TARP Chief Elizabeth Warren Says We’ll Never Know Where TARP Funds Went
Elizabeth Warren is the person charged with overseeing the U.S. banking bailout, formally known as TARP. ¬†(Formally known as TARP?)
In a recent interview with Aaron Task of The Economist, speaking on the proposed Consumer Financial Protection Agency, she said:
“The banks, big banks, always get what they want. ¬†They have all the money, all the lobbyists. And boy is that true on this one. There’s just not a lobby on the other side.”
No lobby on the other side? ¬†The “pro-Consumer Financial Protection Agency” side? Isn’t that the President of the United State’s side? ¬†Does that side need a lobby? ¬†Oh dear. ¬†The President needs a lobby.
Warren has absolutely no judicial or legislative authority whatsoever. ¬†So, Liz is pretty much limited to tough talk, but we’re talking damn tough talk, so in a world where no one talks tough around the banking lobby, she gives me reason to believe that I have not lost my mind, and that one day the world will again make sense.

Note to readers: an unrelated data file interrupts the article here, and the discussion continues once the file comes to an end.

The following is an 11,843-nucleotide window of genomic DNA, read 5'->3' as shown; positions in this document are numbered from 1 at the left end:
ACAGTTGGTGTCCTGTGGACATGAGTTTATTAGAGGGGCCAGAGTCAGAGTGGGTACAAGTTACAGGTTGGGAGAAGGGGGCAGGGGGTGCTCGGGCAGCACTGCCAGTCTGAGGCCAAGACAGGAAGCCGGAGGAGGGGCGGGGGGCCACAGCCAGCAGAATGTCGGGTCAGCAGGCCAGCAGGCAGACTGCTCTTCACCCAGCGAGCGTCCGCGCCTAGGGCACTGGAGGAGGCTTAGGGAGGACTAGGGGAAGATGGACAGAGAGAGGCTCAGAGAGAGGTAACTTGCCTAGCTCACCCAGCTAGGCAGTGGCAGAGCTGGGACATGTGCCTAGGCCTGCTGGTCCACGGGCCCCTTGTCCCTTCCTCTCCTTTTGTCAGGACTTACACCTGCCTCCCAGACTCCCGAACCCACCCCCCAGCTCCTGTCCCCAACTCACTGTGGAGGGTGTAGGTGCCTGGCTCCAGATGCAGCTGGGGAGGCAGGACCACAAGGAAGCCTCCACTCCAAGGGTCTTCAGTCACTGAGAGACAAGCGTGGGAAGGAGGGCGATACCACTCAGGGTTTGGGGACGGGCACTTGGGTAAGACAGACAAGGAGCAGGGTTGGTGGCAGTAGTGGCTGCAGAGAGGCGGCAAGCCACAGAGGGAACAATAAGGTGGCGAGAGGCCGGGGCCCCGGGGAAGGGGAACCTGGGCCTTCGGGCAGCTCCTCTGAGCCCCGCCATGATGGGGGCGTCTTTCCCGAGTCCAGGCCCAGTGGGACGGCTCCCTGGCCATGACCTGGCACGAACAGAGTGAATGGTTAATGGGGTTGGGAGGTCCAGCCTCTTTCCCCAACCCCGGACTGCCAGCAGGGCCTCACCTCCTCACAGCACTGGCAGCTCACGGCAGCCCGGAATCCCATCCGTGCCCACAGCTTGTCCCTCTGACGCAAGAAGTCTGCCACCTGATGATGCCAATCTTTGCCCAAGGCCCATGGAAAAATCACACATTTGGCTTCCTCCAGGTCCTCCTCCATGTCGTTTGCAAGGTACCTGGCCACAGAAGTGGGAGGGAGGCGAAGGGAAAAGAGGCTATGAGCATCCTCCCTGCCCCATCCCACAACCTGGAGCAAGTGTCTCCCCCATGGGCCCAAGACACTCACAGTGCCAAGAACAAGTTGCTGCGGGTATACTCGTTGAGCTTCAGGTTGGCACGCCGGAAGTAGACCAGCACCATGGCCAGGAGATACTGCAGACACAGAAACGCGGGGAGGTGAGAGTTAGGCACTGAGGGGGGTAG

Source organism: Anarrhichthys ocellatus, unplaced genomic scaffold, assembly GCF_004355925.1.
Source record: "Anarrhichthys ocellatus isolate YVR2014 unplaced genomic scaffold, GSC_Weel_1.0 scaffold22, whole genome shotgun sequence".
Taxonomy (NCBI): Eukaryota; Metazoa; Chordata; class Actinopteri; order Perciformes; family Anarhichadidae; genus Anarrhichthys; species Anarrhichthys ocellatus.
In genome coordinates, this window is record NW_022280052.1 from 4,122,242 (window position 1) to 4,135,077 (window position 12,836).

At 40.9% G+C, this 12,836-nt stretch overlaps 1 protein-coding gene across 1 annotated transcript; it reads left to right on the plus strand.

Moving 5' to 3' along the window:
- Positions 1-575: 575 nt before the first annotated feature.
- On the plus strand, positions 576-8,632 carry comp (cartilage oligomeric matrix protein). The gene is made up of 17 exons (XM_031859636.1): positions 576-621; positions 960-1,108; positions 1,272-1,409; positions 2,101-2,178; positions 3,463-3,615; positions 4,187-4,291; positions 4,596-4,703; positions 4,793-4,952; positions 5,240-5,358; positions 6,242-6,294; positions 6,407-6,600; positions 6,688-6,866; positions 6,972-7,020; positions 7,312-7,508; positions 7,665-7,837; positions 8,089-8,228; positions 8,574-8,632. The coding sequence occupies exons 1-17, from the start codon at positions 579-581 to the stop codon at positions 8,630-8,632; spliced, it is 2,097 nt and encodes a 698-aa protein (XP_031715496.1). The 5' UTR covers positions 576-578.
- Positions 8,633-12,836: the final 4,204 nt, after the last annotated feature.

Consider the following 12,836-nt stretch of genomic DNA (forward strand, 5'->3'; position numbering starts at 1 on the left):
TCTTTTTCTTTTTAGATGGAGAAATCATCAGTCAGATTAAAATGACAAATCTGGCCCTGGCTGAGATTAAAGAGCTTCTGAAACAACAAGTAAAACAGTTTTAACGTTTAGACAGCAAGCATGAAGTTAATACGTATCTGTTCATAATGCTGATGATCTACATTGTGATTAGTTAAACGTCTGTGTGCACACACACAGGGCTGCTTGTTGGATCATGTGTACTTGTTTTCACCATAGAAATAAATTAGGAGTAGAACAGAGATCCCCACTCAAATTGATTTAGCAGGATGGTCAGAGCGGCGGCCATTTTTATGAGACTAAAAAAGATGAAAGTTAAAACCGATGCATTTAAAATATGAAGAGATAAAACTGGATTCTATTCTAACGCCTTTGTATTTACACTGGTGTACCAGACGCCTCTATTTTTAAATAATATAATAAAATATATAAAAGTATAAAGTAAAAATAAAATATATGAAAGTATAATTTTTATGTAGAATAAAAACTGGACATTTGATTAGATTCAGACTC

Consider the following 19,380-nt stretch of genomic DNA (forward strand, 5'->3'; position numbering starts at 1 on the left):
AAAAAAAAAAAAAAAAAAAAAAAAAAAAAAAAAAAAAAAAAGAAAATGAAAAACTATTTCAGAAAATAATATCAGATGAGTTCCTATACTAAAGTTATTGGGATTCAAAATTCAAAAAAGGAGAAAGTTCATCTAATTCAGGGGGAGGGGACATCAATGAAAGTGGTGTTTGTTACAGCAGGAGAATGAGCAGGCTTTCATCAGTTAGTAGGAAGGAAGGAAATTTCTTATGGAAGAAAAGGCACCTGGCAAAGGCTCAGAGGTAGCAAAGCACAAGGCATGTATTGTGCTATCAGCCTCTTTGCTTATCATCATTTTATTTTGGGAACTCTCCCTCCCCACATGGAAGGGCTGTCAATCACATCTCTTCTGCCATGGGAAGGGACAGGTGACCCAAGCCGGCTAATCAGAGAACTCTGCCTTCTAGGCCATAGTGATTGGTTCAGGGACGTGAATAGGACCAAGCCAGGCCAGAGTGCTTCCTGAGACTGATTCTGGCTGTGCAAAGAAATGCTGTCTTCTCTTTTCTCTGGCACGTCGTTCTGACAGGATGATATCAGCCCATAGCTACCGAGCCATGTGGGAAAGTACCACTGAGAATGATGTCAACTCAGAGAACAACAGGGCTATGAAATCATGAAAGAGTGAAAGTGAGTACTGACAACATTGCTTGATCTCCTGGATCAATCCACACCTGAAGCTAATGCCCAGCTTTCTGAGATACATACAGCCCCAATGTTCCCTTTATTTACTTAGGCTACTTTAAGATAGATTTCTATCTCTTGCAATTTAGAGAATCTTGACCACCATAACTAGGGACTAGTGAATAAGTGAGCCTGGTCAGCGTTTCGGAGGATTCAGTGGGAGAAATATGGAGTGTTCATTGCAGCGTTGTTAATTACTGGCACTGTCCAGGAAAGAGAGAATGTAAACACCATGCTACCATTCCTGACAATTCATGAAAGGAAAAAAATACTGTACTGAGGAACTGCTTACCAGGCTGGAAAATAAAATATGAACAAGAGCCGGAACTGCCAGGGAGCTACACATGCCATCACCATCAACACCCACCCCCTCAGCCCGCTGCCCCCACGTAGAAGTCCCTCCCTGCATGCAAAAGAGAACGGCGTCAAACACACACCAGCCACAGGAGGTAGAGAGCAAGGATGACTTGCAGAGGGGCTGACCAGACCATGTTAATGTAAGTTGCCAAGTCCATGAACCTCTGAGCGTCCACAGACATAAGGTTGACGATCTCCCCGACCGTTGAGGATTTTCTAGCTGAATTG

Warren, also in her recent interview with Task, said:
“This is a moment when all around the country people are saying we’ve had it about up to here with these large financial institutions that want to write the rule then take our money. I find it astonishing that they have the nerve to show up and say, ‘I’m a big financial institution. I took your money. And now I’m going to lobby against anything that might offer some protection to ordinary families in this marketplace.'”
When Task asked her about the recent flurry of bonuses being paid out by Wall Street firms, Warren said:
“I do not understand how financial institutions could think they could take taxpayer money and turn around and act like it’s business as usual. ¬†I don’t understand how they can’t see that the world has changed in a fundamental way – it’s not business as usual. All I can say right now is they seem to be winning this argument.”
Yes they do, don’t they? ¬†Annoying, I for one would have to agree. ¬†What shall we do about this, Liz? ¬†If there’s a debate team forming, I’d sure like to try out for the team.